Italy recently mandated its regional authorities to define the accelerated development regions within 180 days. Developers could still face pushback by any regional governments that oppose the measures, Michele Governatori, ECCO Power & Gas Programme Lead, told Reuters Events.
“Regions are not constitutionally obliged to support the central government’s energy strategy,” he said.
In general, Italy's permitting actions should help with environmental and construction permits, Zoisa North-Bond, CEO of Octopus Energy, said.
However, like in many parts of Europe, "the time it takes to connect projects to the grid remains a hurdle everywhere," she said.
Grid operator Terna is being presented with an "enormous" number of connection requests and often issues expected connection dates "years into the future," Coriglioni said.
Terna is "overloaded," says Alessandro Savini, Senior Executive Consultant at energy technology firm Trailstone, "resulting in delays in the approval process.”
One driver is the low cost of applying which increases the volume of applications. In the U.S., some grid operators inundated with requests have introduced a filtering process to reduce the number of less developed projects clogging up the connection queue. Others are using forward bulk transmission planning, assessing projects in clusters or using data automation to streamline processes.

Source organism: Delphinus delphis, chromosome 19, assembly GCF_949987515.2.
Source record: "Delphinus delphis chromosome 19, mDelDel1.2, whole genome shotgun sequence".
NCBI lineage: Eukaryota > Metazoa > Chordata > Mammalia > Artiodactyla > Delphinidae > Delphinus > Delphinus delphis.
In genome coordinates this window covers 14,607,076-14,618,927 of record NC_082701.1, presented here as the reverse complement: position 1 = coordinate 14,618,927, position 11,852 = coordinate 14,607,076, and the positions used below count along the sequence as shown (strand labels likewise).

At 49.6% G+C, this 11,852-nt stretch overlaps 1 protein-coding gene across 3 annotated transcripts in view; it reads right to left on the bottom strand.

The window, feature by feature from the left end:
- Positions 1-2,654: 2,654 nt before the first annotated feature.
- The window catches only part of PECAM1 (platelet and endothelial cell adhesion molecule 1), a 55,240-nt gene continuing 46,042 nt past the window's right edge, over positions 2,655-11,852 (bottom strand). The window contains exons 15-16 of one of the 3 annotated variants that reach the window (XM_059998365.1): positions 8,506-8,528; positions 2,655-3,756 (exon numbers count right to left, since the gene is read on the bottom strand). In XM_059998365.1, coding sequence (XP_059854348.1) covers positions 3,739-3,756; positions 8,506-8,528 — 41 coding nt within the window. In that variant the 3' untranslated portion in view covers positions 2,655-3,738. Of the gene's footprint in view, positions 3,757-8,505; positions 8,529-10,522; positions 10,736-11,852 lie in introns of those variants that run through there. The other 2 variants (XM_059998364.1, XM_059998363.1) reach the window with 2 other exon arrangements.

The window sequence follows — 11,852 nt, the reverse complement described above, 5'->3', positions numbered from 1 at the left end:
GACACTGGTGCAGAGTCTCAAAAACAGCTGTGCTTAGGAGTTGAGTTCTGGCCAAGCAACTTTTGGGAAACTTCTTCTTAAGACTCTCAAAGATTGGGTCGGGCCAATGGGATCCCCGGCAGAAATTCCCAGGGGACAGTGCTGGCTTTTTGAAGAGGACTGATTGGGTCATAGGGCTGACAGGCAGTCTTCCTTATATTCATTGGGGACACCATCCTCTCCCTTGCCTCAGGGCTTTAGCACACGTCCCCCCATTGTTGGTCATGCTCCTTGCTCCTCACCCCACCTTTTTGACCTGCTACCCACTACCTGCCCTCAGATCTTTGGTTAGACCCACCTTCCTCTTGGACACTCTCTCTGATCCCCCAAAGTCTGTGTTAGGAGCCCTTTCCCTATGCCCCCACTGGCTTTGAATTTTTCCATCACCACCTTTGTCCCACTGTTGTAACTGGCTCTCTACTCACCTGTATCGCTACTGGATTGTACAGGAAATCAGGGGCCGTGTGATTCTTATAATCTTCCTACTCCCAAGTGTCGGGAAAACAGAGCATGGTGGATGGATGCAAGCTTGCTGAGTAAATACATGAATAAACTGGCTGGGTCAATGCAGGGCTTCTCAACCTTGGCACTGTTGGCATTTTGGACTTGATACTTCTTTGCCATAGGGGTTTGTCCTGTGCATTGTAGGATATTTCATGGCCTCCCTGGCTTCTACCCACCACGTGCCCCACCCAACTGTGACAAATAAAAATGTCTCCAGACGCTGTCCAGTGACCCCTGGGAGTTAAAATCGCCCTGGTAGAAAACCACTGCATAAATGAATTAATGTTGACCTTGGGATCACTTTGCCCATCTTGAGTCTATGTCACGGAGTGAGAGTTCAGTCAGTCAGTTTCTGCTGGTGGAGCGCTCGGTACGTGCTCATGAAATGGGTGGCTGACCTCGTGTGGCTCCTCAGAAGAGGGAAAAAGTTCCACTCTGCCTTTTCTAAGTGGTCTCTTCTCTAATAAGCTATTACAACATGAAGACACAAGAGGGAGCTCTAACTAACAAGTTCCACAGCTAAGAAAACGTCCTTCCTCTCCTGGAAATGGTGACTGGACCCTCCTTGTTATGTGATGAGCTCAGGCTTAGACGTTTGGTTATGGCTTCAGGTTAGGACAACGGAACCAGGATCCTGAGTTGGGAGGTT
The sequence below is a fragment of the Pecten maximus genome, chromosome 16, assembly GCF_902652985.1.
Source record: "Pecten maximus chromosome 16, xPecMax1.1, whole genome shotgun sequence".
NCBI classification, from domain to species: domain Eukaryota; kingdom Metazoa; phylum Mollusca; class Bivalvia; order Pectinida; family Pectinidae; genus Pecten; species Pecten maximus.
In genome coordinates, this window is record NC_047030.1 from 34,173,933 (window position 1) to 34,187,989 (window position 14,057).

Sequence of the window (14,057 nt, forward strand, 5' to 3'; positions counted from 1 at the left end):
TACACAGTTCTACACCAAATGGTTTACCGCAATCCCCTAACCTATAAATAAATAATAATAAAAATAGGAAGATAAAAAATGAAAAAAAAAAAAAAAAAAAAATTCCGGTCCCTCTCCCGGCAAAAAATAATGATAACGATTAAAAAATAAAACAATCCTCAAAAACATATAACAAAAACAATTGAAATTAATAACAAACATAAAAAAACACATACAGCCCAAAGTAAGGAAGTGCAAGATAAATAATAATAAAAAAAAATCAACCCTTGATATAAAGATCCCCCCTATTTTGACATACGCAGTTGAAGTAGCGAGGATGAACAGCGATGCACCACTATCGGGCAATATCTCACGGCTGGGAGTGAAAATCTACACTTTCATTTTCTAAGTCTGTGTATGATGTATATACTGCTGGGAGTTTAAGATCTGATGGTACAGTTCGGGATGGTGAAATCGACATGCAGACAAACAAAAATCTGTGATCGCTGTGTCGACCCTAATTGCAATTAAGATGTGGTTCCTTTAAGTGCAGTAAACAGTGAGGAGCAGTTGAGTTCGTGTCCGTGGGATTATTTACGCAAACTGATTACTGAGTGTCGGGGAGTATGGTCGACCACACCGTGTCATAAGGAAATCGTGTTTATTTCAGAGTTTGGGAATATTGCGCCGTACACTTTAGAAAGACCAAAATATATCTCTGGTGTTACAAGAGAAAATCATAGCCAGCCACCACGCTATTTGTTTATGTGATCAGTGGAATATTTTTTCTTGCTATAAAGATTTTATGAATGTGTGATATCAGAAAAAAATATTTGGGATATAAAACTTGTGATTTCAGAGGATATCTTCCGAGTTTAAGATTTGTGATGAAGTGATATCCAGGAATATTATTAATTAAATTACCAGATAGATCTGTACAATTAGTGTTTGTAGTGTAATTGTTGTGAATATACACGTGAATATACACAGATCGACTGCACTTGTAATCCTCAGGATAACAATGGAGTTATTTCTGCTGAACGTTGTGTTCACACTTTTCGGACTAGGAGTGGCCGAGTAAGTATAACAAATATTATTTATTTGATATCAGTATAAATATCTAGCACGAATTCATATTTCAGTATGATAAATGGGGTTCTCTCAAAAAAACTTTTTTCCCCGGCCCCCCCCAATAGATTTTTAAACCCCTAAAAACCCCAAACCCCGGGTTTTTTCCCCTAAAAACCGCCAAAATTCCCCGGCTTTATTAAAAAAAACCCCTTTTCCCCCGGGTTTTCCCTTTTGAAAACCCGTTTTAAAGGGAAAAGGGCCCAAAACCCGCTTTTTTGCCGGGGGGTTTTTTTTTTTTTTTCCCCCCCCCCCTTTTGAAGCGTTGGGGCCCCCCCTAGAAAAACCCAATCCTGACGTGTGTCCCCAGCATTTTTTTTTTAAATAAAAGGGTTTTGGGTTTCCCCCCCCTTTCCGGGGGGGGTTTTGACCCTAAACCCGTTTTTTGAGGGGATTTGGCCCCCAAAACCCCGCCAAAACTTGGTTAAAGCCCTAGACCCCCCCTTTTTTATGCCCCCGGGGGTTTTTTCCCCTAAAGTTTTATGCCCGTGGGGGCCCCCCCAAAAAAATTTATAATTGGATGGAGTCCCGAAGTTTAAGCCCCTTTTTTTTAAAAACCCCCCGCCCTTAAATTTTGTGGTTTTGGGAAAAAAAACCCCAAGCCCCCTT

Grid operators are also expanding permitting teams to manage a growing volumes of renewable energy applications. Terna aims to increase its total workforce by around 20% to 5,900, the grid operator said in a multi-year investment plan in 2021.
Rising demand in Italy is also making it difficult to procure experienced engineering procurement construction (EPC) companies as the industry tools up after years of low activity, Savini said.
As more renewable energy is brought online, regional grid constraints will become a key driver of deployment strategies.
Italy's power market is split into seven regional market zones and grid restraints could see prices diverge. Limitations in South to North capacity will curb growth in some southerly areas and incentivise more development nearer the large consumption centres in the north.
To reduce bottlenecks, Terna plans to double interconnection capacity between the seven markets by 2030 under its Hypergrid package of grid upgrades. This includes the installation of a new 1 GW subsea Tyrrhenian Link by 2028 that will run from Sardinia to Sicily to the mainland region of Campania.
Italy must also adapt its market regulations to improve the business case for renewable energy and incentivise the development of energy storage, Governatori said.
The government must end schemes that require fossil plants to run and allow renewable energy to participate in ancillary services markets that help to balance the grid, he said.
According to Governatori, Italy should also launch auctions for new energy storage capacity so that output from new solar installations can be optimised.
A lack of storage increases the risk of price erosion during high solar periods, which could undermine investments, he said.
"This is why we think central procurement of storage is a good idea.”
Reporting by Neil Ford
Editing by Robin Sayles